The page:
Barbara on a Bike

My cousin Barbara on a bike around 1949. Her older sister Dee Dee is holding her up.
“1949  Dee Dee 5 1/2 and Barbara 16 months.”  On the porch of their 4 family flat on McDougall and Hunt Streets in Detroit.
The Elkins Family in 1949. Mershell and Fannie Graham's backyard.
The Elkins Family in 1949. In my grandparent’s (Mershell and Fannie Graham) backyard on Theodore.

My cousins  lived upstairs in a 4-family flat on the corner of McDougall and Hunt Street on the East Side of Detroit. Their mother, Mary V. Graham Elkins, was my mother’s sister. She worked as a secretary at the County Building.

Their father, Frank “Bud” Elkins, graduated with honors from Cass Technical high school in the late 1930s. As an electrician, he tried to join the Electricians Union but as a black man was barred.  He set up his own shop as an independent Electrician.  He drove a truck with “Elkins Electric Company” on the side. I remember riding in it a few times. There were not seats for all and we sat on the floor.

Their building is gone, but it looked very similar to these houses that still stand on that corner.
A birds eye view of the corner of McDougall and Hunt streets. The house was on one of the now vacant corners. Both of these photos are from Google Maps.

Some other stories about this family:

Remembering Barbara Lynn Elkins

Old County Building and Mary V Elkins

The Frank and Mary Elkins Family in the 1940 Census

More Sepia Saturday if you CLICK!
More Sepia Saturday if you CLICK!

11 thoughts on “Barbara on a Bike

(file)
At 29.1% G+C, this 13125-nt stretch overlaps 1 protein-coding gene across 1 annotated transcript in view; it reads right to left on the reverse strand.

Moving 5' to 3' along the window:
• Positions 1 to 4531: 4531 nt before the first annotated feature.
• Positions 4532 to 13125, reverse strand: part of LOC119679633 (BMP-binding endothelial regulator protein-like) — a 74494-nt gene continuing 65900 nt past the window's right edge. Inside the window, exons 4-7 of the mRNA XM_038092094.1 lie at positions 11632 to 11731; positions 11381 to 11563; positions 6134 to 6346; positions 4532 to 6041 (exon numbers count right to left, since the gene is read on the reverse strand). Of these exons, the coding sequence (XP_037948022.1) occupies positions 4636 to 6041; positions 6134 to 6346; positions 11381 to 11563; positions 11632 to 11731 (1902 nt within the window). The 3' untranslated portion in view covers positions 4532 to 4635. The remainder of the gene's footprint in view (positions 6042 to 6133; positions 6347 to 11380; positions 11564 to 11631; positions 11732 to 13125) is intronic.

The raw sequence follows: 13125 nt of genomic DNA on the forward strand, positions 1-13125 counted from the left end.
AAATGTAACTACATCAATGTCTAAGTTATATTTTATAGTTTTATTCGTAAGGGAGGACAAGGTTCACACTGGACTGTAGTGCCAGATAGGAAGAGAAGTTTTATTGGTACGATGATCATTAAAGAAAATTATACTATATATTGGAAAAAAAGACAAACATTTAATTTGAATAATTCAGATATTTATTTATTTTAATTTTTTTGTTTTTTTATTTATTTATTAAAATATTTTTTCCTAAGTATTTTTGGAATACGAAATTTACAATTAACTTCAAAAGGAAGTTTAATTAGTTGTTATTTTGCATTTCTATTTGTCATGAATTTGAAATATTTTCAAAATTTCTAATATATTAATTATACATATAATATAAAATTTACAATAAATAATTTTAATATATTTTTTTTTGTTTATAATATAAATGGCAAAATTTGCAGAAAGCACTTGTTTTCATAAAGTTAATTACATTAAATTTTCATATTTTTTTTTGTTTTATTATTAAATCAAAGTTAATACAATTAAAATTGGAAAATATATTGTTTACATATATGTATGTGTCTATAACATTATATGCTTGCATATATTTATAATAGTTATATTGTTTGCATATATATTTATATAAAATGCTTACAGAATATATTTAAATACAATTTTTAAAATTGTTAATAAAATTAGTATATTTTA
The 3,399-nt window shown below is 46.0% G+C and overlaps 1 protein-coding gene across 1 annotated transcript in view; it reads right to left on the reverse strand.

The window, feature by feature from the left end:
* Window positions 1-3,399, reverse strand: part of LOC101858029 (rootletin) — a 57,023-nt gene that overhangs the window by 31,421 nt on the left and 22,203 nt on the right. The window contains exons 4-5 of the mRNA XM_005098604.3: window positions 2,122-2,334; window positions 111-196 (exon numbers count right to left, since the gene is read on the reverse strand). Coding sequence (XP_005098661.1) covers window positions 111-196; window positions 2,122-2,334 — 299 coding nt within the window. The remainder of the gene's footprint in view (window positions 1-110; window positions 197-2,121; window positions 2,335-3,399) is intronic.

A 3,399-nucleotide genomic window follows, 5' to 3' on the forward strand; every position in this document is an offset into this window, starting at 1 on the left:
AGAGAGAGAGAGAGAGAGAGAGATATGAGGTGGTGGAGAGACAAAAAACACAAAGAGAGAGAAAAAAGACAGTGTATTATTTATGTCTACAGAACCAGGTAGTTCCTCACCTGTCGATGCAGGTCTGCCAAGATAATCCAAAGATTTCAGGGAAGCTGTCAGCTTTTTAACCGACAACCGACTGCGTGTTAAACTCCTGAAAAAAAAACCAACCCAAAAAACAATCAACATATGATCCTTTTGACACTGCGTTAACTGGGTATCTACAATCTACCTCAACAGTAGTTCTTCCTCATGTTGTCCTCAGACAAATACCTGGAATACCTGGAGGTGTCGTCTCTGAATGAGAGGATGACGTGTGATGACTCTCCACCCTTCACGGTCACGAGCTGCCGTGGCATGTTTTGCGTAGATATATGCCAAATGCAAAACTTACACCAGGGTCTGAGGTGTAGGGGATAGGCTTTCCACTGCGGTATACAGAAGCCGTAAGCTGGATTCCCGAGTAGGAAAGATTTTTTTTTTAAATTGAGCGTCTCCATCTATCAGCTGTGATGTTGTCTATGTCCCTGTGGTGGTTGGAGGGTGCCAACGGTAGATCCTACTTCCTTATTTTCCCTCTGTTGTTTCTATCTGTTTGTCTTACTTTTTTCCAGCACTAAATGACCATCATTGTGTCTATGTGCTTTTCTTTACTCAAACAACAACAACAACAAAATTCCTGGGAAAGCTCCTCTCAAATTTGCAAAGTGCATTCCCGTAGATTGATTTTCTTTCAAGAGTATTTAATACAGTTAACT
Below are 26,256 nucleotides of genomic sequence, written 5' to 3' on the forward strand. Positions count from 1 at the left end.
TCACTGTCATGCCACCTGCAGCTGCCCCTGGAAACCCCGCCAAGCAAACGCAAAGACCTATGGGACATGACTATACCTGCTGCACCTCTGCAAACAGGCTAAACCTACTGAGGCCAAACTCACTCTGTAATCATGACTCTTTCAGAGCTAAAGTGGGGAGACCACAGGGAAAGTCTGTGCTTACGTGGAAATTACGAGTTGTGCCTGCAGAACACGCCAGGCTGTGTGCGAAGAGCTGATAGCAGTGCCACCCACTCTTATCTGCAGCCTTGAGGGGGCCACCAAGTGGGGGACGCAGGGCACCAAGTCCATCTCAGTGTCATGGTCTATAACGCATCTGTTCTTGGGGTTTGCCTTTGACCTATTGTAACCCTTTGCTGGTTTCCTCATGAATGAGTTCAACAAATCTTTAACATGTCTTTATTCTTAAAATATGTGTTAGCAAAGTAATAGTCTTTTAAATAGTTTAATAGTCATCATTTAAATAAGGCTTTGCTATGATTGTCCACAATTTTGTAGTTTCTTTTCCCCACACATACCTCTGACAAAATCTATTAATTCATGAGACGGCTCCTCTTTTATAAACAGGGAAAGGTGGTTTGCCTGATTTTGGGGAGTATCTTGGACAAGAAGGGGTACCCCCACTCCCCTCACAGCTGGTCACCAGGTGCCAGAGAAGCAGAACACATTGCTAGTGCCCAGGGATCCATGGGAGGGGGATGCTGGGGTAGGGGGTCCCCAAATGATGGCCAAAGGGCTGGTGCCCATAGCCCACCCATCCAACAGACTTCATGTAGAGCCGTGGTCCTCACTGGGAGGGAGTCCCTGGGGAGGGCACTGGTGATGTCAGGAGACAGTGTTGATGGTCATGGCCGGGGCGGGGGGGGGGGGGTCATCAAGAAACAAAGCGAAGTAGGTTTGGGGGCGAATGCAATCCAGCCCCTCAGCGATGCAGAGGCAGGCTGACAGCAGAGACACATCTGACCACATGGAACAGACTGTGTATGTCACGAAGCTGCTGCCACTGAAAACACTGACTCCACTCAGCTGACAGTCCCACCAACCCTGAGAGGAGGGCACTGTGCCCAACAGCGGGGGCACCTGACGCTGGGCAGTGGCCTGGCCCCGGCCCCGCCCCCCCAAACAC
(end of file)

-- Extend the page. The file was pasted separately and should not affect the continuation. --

1. I think he did, but can’t remember as he died at only 40 when I was in junior high school. He was always very bitter about the union.

      1. How dreadful that he was refused entry to the union – I had no idea that happened then. It could have jeopardized his whole working life, after succeeding so well at college. A sad story to hear he died at such a young age.

  1. The photo is adorable. Our son owns his own electrician’s business and does quite well when building is going on. But there are slumps in the business so he has to allow for those times.

    1. I can’t imagine he got a lot of building business from the black community in Detroit during that time because I don’t think a lot of building was going on.

  2. Wonderful picture – I love the way the younger sister is focused on not falling off the “big” tricycle and how her sister is assisting.

  3. Love the photos. My parents still live on McDougall just a few blocks away in their original house.

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